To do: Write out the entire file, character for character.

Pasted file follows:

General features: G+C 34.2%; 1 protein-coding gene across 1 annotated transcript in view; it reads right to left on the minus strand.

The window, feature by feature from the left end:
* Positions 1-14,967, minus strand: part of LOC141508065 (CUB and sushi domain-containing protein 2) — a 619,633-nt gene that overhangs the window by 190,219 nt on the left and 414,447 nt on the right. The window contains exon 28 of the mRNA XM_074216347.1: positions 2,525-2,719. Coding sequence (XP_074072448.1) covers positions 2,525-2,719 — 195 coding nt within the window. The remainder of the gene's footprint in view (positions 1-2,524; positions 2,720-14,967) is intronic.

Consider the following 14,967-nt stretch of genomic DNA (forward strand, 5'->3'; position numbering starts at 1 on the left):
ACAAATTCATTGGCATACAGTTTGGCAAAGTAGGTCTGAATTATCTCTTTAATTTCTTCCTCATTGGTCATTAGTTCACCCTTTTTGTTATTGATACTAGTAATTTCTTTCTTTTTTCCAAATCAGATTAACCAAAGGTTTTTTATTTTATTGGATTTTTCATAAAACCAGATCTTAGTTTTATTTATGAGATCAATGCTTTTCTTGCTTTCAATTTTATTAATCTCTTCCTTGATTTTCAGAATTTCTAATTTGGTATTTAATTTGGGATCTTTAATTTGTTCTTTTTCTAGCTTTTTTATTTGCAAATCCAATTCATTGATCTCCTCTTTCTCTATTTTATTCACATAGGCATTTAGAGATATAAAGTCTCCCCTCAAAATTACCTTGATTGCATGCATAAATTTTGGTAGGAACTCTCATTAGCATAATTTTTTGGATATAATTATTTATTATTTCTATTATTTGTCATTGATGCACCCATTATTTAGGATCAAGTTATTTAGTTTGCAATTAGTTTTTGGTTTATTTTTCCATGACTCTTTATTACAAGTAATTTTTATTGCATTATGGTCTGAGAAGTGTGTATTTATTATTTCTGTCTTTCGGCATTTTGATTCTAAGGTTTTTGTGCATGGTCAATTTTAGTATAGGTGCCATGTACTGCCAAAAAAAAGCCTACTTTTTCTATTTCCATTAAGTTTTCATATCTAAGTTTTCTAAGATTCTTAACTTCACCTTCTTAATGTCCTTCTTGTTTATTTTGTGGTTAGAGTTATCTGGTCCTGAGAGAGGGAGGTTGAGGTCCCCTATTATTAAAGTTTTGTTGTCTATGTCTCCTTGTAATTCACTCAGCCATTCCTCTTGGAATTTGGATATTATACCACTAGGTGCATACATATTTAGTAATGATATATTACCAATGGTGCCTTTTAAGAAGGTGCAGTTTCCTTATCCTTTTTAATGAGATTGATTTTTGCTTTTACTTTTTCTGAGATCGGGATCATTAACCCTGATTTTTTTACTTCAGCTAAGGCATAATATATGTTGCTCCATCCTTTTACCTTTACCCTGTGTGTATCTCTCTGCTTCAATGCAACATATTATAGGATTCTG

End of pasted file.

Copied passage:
General features: G+C 34.2%; 1 protein-coding gene across 1 annotated transcript in view; it reads right to left on the minus strand.

The window, feature by feature from the left end:
* Positions 1-14,967, minus strand: part of LOC141508065 (CUB and sushi domain-containing protein 2) — a 619,633-nt gene that overhangs the window by 190,219 nt on the left and 414,447 nt on the right. The window contains exon 28 of the mRNA XM_074216347.1: positions 2,525-2,719. Coding sequence (XP_074072448.1) covers positions 2,525-2,719 — 195 coding nt within the window. The remainder of the gene's footprint in view (positions 1-2,524; positions 2,720-14,967) is intronic.

Consider the following 14,967-nt stretch of genomic DNA (forward strand, 5'->3'; position numbering starts at 1 on the left):
ACAAATTCATTGGCATACAGTTTGGCAAAGTAGGTCTGAATTATCTCTTTAATTTCTTCCTCATTGGTCATTAGTTCACCCTTTTTGTTATTGATACTAGTAATTTCTTTCTTTTTTCCAAATCAGATTAACCAAAGGTTTTTTATTTTATTGGATTTTTCATAAAACCAGATCTTAGTTTTATTTATGAGATCAATGCTTTTCTTGCTTTCAATTTTATTAATCTCTTCCTTGATTTTCAGAATTTCTAATTTGGTATTTAATTTGGGATCTTTAATTTGTTCTTTTTCTAGCTTTTTTATTTGCAAATCCAATTCATTGATCTCCTCTTTCTCTATTTTATTCACATAGGCATTTAGAGATATAAAGTCTCCCCTCAAAATTACCTTGATTGCATGCATAAATTTTGGTAGGAACTCTCATTAGCATAATTTTTTGGATATAATTATTTATTATTTCTATTATTTGTCATTGATGCACCCATTATTTAGGATCAAGTTATTTAGTTTGCAATTAGTTTTTGGTTTATTTTTCCATGACTCTTTATTACAAGTAATTTTTATTGCATTATGGTCTGAGAAGTGTGTATTTATTATTTCTGTCTTTCGGCATTTTGATTCTAAGGTTTTTGTGCATGGTCAATTTTAGTATAGGTGCCATGTACTGCCAAAAAAAAGCCTACTTTTTCTATTTCCATTAAGTTTTCATATCTAAGTTTTCTAAGATTCTTAACTTCACCTTCTTAATGTCCTTCTTGTTTATTTTGTGGTTAGAGTTATCTGGTCCTGAGAGAGGGAGGTTGAGGTCCCCTATTATTAAAGTTTTGTTGTCTATGTCTCCTTGTAATTCACTCAGCCATTCCTCTTGGAATTTGGATATTATACCACTAGGTGCATACATATTTAGTAATGATATATTACCAATGGTGCCTTTTAAGAAGGTGCAGTTTCCTTATCCTTTTTAATGAGATTGATTTTTGCTTTTACTTTTTCTGAGATCGGGATCATTAACCCTGATTTTTTTACTTCAGCTAAGGCATAATATATGTTGCTCCATCCTTTTACCTTTACCCTGTGTGTATCTCTCTGCTTCAATGCAACATATTATAGGATTCTG